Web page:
A standard close-up. In both fiction and documentary, close-ups of faces dominate.
Most of the shots on television and in movies are people's heads. Not full bodies—just heads-and-shoulders. Why is this? Partly, it's because humans are conditioned to look at faces. That’s where we get cues about the other person’s attitude and feelings. So effective communication requires seeing faces.
In television, this varies with the type of show. Soap operas show faces a bit more, action dramas a bit less, but the principle remains. Even in a sport like American football, where player’s heads are covered by bulky helmets, TV producers desperately work to show viewers the faces of the players and coaches whenever possible.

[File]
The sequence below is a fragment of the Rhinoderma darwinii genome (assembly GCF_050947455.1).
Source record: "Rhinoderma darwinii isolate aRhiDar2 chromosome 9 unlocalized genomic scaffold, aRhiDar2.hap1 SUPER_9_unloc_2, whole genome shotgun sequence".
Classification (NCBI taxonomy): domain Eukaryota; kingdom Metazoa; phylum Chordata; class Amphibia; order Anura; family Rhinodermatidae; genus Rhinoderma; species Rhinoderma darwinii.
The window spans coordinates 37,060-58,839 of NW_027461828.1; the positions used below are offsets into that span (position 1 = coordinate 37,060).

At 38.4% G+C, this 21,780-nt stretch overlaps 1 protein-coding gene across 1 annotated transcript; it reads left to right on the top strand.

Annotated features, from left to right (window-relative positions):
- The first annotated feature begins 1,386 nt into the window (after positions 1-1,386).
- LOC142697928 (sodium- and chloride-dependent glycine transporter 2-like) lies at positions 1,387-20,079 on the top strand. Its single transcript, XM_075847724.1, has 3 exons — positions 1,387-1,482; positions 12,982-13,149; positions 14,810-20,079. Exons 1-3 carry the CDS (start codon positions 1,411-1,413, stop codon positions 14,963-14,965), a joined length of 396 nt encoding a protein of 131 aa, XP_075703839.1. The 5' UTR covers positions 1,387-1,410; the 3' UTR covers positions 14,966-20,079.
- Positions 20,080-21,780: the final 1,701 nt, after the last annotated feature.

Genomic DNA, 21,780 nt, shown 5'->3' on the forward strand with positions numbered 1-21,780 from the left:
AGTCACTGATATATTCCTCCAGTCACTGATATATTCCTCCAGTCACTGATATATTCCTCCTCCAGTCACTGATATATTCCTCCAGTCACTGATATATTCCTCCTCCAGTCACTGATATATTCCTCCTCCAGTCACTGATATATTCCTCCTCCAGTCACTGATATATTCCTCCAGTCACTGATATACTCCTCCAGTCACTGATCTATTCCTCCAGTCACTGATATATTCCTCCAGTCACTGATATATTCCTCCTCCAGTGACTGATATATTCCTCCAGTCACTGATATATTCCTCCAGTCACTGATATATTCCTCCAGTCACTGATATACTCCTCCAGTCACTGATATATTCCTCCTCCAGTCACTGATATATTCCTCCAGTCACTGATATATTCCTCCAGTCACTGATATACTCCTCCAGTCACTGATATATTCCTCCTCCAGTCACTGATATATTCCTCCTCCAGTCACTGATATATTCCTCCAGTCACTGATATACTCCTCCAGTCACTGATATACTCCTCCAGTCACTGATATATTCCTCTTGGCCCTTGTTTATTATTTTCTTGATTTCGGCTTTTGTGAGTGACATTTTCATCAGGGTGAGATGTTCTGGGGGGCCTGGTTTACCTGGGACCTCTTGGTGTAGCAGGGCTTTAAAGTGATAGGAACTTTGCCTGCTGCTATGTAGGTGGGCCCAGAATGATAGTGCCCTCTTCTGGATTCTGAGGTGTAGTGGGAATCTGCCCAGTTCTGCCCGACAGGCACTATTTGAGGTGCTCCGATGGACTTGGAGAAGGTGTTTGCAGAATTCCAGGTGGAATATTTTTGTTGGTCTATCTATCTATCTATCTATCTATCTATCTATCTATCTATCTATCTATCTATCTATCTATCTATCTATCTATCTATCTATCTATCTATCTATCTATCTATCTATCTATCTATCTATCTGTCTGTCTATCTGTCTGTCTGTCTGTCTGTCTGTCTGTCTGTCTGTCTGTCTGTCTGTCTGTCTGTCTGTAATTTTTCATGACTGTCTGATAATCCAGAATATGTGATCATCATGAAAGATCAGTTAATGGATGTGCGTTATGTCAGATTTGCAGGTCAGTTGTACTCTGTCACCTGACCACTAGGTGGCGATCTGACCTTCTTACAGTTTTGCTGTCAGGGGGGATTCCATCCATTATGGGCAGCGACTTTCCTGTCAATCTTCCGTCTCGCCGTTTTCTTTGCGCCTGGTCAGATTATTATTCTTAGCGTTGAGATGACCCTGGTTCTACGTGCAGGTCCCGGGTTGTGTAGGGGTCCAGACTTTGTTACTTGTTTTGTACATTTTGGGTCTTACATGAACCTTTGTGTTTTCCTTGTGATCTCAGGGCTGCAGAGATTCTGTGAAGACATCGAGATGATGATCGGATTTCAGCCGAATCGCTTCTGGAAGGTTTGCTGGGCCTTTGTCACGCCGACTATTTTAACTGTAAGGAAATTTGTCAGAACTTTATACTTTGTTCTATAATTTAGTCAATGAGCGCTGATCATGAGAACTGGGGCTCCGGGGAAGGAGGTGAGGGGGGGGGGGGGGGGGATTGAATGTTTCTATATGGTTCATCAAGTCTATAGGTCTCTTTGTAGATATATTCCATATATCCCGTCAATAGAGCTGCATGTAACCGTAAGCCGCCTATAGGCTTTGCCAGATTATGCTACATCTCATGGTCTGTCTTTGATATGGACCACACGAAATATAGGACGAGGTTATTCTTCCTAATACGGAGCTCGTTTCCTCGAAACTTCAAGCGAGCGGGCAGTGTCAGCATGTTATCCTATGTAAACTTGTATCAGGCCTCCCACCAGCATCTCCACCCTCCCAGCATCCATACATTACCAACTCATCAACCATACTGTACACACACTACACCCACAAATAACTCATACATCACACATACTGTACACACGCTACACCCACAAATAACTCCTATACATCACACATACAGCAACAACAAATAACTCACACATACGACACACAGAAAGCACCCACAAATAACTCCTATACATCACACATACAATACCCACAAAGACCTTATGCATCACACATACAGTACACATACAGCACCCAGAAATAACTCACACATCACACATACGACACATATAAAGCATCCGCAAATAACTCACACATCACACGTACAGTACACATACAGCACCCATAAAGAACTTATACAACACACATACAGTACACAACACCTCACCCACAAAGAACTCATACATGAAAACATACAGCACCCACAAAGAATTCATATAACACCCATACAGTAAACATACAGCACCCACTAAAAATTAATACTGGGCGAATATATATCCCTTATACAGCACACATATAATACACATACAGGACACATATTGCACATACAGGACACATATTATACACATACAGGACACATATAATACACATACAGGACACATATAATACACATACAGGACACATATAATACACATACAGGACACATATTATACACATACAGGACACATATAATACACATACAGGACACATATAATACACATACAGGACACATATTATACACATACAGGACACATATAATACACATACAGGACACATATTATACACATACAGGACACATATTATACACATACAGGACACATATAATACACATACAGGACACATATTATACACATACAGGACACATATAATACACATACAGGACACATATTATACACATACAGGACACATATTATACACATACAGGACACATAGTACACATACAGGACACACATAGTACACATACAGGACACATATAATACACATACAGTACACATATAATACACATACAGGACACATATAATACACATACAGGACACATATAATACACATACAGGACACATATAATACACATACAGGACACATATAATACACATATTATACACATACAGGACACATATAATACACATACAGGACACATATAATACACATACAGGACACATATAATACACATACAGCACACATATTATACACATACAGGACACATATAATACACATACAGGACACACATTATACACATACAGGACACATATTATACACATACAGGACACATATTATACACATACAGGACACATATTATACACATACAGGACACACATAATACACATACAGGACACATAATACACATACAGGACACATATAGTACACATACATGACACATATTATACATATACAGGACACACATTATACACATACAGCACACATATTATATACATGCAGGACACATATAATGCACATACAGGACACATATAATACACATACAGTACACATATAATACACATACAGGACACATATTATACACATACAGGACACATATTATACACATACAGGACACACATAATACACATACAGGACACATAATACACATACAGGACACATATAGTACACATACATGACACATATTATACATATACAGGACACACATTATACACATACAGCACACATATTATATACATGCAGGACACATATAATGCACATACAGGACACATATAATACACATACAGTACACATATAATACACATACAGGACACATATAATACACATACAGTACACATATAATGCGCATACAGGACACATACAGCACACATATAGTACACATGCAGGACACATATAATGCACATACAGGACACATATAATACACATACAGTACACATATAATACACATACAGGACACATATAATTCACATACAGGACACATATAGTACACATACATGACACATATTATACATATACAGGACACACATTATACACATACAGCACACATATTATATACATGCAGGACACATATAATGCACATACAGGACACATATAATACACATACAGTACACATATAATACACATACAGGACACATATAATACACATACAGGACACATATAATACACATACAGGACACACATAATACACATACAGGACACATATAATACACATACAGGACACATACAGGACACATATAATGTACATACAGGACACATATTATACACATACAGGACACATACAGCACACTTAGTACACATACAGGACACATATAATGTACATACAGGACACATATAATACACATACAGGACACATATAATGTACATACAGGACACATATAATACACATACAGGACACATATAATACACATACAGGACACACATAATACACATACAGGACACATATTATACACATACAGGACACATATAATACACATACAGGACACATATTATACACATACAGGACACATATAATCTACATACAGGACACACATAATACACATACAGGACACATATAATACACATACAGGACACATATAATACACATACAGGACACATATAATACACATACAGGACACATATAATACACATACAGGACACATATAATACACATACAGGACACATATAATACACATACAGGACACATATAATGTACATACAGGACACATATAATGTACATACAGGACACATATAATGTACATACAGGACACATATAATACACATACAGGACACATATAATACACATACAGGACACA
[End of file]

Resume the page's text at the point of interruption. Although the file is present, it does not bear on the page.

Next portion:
This fixation on showing faces can reach a point of absurdity. For example, when TV crime dramas depict a SWAT team breaking in a house, the extras and low-paid actors wear protective helmets. The stars never wear helmets, even though they usually lead the charge. Curious.